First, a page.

It's that time of year again, and even though the Maxims of the world have put a hurting on the issue, it's still getting lots of fanfare. This morning when I saw a banner ad for it when I was reading a sports article it made me think, "Why do we men want to look at it?"

The obvious answer is that we like looking at attractive women because they are well, attractive. Women are beautiful and I'd be lying if I pretended that the particular issue of Sports Illustrated was not full of beautiful examples of this simple theory. But behind that, behind the obvious visual attraction, what is about things like swimsuit issues that drive men to act like we do?

For me, and maybe you, it's about more than just the woman in the picture. Ultimately, what it's about is who I could become in the presence of that particular woman. Who she would inspire me to be. What life would be like lived in the orbit of her beauty. The woman fades quickly, but the idea of becoming someone different as a result of who she is, that is what lasts.

You probably don't feel that way, but I promise you have at some point made a decision in your life based on the idea of "if only." I believe those are two really ordinary words that when combined become incredibly dangerous. What does that phrase mean?

If only is what you say when you find a shortcoming in your life and want some reason to explain it away.

If only is what you say when don't have something that you want.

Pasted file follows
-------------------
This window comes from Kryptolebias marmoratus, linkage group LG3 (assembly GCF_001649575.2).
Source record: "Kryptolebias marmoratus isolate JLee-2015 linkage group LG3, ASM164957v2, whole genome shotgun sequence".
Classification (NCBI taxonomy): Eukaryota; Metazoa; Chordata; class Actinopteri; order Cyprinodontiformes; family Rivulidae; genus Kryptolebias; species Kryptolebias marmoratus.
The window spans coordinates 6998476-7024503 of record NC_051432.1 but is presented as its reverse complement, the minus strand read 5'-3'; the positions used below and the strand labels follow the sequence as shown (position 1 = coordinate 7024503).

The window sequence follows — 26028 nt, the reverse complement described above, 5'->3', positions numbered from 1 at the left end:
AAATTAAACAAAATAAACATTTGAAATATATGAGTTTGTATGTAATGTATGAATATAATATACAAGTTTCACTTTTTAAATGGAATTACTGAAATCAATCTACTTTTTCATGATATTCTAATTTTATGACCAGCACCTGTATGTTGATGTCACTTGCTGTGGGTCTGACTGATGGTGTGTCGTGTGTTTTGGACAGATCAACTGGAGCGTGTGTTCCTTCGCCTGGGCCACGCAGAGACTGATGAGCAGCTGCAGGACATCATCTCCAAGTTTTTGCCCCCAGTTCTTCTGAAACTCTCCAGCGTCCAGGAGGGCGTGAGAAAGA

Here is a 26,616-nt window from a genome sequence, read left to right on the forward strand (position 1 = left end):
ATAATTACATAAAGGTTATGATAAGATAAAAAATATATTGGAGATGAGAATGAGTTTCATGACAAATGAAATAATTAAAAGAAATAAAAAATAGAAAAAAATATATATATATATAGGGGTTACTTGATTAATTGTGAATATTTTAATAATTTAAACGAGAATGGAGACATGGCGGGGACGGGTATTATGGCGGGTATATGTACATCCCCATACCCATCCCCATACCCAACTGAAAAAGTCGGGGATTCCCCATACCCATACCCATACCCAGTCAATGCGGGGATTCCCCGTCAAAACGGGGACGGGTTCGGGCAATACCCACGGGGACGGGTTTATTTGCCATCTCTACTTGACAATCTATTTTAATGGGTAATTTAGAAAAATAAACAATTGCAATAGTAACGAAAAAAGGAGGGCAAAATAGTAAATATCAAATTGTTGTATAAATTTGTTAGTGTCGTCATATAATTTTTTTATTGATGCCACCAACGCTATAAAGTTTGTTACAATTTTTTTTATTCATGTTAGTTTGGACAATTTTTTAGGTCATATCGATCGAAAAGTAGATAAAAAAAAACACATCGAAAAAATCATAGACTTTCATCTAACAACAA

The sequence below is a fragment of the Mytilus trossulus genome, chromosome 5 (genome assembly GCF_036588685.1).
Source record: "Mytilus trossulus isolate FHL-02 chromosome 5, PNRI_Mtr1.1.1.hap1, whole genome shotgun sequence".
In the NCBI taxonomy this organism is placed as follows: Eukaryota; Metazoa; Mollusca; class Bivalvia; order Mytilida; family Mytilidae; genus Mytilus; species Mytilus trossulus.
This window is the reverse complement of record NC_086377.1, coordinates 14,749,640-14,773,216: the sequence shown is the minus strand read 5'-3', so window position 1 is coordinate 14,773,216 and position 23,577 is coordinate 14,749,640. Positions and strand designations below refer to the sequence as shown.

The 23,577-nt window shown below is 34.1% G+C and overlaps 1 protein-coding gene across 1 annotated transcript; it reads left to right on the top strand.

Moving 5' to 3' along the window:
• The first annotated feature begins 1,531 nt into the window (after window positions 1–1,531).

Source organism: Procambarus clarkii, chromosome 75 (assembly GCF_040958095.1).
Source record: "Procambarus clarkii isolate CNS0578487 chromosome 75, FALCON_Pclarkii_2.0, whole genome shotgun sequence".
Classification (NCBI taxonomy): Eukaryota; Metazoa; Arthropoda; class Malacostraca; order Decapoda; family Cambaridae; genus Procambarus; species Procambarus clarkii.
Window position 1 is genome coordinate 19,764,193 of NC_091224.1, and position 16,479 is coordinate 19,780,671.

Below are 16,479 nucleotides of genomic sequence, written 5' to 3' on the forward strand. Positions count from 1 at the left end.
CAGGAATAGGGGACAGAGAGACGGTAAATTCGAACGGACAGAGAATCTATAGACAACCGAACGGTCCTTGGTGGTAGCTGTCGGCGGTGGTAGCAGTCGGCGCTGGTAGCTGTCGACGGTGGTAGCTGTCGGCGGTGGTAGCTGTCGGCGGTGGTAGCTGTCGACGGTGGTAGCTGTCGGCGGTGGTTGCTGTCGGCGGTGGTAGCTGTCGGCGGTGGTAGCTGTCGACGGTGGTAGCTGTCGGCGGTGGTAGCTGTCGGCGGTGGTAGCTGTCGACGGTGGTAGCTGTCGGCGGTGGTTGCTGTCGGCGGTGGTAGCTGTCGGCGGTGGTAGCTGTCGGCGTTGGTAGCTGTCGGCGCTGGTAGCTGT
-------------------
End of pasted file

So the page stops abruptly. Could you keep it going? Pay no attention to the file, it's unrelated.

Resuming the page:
If only is what you say when things are just not good enough.

And so, what I've done in the past and will be tempted to do in the future is to "if only" swimsuit models and cars and houses and job promotions. In my head I'll think, "If only I had a bigger house, things would be so much more peaceful at home." Or "If only I had the right job, people would give me the respect I deserve." Or "If only I had enough money in the bank I would never worry." There are a thousand if onlys is this world and the one guys silently and maybe even secretly tell themselves when they see a swimsuit model is, "If only I had a girl like that, everything else in life would be alright."

But if only is just a subtle way to covet. If only is just a slick way to want something you might never have and lose sight of the amazing things you do have. And that just makes you like the scarecrow in the Wizard of Oz. His big line was, "If I only had a brain." All of his wants and dreams and desires hinged on the possession of a brain.

I think about the scarecrow and swimsuit models when I think of my friend Ben. His wife got a nose job and some lip work done and a tummy tuck. Even though he didn't say it, you could tell he was thinking, "If only my wife looked a certain way I would never be tempted to lust again." But within a month of the surgeries he confessed he still struggled with porn. He was still tempted. The lips and hips and nose did not magically take away his problems.

I suggest we retire the phrase, "If only." I challenge you this weekend to see what you have and be honest about what things or people you're trying to "if only" right now.
I dare us to all stop being the scarecrow.

This post goes well with:

Wednesday, February 20, 2008